source: City of Toronto Archives, online

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below: (taken later in the afternoon, on the way home) The intersection of Eglinton and Duplex from west side with the brick Toronto Hydro-Electric building now between glass buildings.

looking east along Eglinton Avenue towards Yonge street with Duplex Ave in the foreground. The old Toronto Hydro-Electric building is in the picture, with a newer structure with a glass front beside it. New buildings between Duplex and Yonge on the north side of Eglinton are also in the picture.

below: After leaving Eglinton station, this caught my eye.  The glass cube-like building on the NE corner of Eglinton and Duplex reflects the afternoon sun onto the walls of the Toronto Hydro-Electric building across the street.

brick building with wavy shadows on it cast by the sun being reflected off the glass building across the street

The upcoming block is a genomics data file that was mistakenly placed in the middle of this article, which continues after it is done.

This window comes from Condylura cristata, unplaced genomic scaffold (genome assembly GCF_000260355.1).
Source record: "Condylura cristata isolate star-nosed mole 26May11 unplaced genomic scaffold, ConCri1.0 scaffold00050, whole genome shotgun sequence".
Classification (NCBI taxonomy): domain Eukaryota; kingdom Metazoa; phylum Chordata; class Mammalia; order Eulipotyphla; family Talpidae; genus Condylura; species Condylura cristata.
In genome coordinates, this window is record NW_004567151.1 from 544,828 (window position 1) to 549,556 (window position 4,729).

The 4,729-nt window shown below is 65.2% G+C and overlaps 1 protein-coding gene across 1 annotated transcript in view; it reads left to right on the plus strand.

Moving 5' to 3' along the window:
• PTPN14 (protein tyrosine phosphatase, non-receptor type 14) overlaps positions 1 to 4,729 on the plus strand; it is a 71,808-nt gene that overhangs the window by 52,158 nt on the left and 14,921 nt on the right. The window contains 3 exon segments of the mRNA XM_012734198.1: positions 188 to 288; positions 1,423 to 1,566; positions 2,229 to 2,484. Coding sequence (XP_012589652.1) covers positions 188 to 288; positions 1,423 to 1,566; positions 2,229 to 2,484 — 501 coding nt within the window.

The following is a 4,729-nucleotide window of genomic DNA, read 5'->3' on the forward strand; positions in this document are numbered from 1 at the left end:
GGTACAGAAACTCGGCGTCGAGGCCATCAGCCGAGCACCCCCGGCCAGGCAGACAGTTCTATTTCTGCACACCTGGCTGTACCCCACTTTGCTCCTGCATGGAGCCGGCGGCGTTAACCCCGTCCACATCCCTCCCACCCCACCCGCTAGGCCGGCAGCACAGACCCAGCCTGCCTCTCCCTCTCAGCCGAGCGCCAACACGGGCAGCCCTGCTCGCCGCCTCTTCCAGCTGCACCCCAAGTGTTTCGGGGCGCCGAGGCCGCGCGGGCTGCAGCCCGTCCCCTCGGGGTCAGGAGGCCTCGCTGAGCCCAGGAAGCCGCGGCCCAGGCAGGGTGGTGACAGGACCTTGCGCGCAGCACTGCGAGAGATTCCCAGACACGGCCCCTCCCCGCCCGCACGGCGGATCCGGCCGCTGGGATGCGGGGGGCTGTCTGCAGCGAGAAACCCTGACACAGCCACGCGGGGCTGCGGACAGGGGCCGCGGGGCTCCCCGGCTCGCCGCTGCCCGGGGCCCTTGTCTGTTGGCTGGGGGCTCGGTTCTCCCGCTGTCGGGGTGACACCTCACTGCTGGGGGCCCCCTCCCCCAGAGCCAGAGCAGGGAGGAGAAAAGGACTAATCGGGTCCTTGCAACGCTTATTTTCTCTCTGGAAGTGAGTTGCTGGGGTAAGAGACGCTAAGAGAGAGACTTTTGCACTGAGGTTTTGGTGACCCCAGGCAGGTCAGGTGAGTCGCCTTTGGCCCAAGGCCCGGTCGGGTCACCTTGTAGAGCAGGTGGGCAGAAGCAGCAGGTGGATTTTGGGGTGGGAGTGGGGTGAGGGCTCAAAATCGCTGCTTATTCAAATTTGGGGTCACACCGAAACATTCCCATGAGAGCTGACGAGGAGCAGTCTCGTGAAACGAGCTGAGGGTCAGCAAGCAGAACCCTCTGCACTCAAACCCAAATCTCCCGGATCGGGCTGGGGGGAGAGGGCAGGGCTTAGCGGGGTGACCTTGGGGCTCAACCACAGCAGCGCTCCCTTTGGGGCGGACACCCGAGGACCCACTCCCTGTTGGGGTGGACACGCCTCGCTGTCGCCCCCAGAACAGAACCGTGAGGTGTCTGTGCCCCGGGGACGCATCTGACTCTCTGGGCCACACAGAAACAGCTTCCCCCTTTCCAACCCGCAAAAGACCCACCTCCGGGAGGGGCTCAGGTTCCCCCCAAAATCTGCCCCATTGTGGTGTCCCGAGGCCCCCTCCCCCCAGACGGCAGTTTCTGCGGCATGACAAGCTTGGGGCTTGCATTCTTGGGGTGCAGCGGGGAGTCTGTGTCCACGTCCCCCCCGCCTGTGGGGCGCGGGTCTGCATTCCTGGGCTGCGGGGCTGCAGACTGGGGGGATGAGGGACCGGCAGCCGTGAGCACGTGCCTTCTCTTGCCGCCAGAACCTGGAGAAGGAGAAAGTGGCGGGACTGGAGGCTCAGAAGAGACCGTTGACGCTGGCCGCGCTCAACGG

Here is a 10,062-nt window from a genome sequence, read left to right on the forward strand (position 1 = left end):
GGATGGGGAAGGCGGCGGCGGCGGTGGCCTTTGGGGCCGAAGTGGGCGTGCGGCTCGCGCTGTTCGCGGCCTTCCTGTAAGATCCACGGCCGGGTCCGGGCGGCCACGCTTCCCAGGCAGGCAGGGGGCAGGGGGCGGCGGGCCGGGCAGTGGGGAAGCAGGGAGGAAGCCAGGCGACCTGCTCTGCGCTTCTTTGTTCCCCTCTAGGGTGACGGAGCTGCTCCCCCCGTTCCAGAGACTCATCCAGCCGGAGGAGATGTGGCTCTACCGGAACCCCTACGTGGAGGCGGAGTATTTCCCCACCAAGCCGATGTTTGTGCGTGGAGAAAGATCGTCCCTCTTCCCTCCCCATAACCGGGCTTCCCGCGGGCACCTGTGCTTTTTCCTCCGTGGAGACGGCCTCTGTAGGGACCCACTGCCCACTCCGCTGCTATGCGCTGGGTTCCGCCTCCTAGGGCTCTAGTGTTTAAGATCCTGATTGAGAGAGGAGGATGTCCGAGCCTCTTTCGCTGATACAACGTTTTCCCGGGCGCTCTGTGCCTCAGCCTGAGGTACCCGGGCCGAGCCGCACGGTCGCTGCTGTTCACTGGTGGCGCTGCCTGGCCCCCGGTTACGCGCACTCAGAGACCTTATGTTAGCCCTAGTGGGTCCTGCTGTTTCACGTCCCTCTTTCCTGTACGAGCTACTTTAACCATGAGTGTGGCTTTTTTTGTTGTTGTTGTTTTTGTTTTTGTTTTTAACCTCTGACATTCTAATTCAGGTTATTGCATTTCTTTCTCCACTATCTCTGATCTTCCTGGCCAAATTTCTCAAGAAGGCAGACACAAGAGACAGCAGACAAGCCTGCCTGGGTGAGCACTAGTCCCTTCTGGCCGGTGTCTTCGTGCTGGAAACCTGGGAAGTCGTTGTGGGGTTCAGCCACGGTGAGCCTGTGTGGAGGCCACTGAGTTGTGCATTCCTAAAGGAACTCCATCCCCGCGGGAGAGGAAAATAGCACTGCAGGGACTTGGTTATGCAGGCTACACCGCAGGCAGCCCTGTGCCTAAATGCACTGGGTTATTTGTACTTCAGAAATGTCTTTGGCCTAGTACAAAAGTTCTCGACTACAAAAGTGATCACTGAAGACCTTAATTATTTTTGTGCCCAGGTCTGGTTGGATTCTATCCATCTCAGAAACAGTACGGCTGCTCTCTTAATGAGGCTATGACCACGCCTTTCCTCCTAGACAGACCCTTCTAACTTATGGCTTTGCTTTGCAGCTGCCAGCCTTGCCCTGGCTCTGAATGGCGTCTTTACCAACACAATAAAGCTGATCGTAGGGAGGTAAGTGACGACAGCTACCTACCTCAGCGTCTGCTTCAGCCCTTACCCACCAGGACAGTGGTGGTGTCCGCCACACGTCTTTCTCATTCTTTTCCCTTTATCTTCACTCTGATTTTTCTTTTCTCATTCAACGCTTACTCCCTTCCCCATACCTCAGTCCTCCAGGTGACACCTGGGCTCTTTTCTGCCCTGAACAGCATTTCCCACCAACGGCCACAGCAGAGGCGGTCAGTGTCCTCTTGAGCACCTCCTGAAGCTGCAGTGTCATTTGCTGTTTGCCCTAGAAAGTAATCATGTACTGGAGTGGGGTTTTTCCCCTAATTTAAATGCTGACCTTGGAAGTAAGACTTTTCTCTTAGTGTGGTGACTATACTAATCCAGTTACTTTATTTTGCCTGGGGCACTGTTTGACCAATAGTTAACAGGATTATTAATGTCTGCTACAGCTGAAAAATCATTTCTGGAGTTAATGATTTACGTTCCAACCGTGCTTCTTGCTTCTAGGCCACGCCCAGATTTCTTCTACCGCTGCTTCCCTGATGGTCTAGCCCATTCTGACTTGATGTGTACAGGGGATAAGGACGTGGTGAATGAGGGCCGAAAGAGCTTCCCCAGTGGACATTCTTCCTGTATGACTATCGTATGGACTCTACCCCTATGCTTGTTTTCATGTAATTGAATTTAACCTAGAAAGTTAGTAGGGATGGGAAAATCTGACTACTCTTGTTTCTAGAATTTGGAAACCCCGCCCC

brick building with wavy shadows on it cast by the sun being reflected off the glass building across the street

below: On Duplex, right behind this brick building is an intriguing building.  The highly textured concrete exterior and the 3D patterned wall are suggestive of the 1960s although I could be wrong.  It’s ugly yet fascinating at the same time.   Now that the leaves have fallen from the trees in front of it, the pattern of trapezoids, diamonds and rectangles is revealed…. as is the dirt and grime on the concrete.  The fact that there are no windows and doors facing the street provides a clue that this is yet another Toronto Hydro building.

Three tree with no leaves are in front of a concrete wall that is built in 3D pattern of trapezoids and rectangles. There are no windows or doors.

Somethings old

below: A sign with an old Toronto HU (Hudson) exchange phone number.  HU1 would be 481.  This number is probably from the late 1950s.  In the early days, Toronto phone numbers had only 6 digits.  In the mid 1950s a seventh digit was added and then between 1961 and 1966 the letter prefixes were phased out, replaced by numbers.